Located across the road from the Precinct is a park area that the Association has established and maintained. Featuring native trees and shrubs the park also contains a shelter, panels with local environmental interpretive material and a picnic table. A swing has been built for visiting children. Visitor Volunteers are asked to water the trees which are connected to dripper line. Blockages do occur, and some adjustments to the system need to be implemented.
Milparinka Pioneer Memorial Wall and Silhouette
In 2005 local residents constructed a stone memorial wall alongside the park, and invited the descendants of local families to provide plaques commemorating their ancestors. Complemented by a steel silhouette of a pioneer family and a wheelbarrow laden with belongings, the site is positioned to be seen first as one approaches the town. It is stark and symbolic of the region’s social history.
Pastoral Industry Interpretive Centre (The Shed)
On the north side of the Heritage Precinct, the Association has established a shed and display area that helps to interpret the pastoral industry of the region and includes information about: • The wool industry, and especially shearing • Providing water, with a complete boring plant and pump jack on display • Building fences • Animal husbandry • Grazing pressure management • Weed, pest and kangaroo management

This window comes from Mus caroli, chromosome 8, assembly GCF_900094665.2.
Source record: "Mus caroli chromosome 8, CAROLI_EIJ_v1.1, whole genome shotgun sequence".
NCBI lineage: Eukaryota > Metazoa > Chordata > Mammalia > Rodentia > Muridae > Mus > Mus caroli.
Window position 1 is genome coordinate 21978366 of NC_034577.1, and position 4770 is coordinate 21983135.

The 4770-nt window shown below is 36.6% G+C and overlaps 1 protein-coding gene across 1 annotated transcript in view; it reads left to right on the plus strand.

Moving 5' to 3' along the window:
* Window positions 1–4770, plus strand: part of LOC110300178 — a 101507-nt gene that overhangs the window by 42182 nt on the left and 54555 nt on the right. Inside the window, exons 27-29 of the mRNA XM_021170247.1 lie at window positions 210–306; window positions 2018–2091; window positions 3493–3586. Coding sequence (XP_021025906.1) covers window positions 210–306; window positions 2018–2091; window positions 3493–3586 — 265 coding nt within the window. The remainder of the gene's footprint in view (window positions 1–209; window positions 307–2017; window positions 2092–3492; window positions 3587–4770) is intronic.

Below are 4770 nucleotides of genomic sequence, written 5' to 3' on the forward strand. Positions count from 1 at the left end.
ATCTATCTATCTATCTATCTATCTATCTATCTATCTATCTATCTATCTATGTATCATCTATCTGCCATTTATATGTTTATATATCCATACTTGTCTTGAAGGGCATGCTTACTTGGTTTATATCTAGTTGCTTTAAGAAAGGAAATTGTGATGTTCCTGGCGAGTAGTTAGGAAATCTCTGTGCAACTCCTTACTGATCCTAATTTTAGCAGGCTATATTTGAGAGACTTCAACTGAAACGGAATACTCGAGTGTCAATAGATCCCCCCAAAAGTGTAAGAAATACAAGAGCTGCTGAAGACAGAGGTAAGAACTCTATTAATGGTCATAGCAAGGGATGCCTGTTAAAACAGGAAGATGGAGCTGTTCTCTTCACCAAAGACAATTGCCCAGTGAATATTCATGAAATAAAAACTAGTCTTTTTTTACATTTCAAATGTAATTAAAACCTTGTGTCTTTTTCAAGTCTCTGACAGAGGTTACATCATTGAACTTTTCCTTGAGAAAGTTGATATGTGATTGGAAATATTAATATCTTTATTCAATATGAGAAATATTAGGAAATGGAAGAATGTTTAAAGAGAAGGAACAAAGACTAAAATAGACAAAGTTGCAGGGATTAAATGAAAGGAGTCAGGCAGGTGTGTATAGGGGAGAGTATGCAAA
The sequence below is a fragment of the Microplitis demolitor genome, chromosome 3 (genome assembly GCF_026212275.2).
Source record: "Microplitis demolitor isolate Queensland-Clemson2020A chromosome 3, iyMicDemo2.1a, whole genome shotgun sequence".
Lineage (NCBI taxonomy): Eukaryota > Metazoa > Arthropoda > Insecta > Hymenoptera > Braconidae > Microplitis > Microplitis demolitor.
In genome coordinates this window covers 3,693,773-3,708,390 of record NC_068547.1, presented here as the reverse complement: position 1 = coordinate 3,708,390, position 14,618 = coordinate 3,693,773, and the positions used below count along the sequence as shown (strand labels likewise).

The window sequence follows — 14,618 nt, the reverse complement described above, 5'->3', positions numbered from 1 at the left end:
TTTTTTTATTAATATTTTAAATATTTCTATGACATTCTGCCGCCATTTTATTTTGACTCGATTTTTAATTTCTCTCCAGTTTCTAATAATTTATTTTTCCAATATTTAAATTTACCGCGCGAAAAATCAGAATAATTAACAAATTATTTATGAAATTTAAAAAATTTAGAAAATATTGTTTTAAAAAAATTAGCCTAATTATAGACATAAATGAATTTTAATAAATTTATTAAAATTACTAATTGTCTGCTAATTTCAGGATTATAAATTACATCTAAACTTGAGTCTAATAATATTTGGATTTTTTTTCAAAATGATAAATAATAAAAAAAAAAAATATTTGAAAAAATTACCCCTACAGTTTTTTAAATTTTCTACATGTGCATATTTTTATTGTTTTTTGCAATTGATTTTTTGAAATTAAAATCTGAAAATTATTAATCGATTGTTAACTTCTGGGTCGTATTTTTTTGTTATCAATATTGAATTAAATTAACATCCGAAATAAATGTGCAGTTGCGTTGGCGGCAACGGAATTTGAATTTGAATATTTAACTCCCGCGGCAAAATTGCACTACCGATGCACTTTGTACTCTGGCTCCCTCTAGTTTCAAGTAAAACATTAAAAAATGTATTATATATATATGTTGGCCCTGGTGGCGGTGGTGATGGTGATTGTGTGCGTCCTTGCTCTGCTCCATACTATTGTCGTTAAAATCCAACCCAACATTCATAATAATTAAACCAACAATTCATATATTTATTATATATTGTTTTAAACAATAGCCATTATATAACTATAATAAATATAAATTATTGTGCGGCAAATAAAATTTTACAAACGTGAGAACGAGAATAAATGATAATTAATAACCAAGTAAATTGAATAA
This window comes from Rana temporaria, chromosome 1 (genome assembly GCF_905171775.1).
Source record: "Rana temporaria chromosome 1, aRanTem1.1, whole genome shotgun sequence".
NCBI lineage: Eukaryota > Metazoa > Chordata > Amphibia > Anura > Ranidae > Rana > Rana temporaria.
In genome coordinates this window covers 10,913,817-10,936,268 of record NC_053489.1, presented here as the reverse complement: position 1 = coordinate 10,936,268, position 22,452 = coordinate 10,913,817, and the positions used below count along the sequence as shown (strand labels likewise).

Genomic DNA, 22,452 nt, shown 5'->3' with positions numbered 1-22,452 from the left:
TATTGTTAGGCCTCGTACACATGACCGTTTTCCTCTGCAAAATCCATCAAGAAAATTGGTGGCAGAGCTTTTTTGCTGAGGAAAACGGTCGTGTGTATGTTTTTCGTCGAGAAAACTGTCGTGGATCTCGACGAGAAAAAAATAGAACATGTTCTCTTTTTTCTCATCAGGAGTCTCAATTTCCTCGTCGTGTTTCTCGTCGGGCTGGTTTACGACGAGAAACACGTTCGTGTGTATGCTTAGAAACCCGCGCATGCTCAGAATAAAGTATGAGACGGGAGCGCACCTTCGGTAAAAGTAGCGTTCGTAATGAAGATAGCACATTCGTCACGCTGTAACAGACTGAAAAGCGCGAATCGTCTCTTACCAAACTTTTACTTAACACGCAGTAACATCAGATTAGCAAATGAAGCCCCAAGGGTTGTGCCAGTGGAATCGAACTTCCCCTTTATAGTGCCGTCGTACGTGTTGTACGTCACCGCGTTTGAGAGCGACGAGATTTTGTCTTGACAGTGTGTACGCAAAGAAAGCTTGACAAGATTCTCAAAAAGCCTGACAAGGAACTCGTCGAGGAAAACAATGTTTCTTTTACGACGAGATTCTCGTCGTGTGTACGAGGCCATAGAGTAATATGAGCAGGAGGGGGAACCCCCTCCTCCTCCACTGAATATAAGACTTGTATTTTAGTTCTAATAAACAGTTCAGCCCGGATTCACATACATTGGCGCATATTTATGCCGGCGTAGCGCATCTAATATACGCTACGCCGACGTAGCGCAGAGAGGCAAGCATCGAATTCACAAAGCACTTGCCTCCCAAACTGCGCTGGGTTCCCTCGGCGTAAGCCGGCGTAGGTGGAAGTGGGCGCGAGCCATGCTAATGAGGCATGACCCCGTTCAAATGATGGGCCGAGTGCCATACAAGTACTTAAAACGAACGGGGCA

Located just west of the township, the Milparinka cemetery is the final resting place of some three hundred or so people, although just a handful has headstones. The cemetery fence and gates have been replaced by our Association.
Map directions to the cemetery and the former Chinese Garden and Afghan cameleer campsite adjacent to the Evelyn Creek and located on the Walking Trail Guide.
The Evelyn Creek and Milparinka Waterhole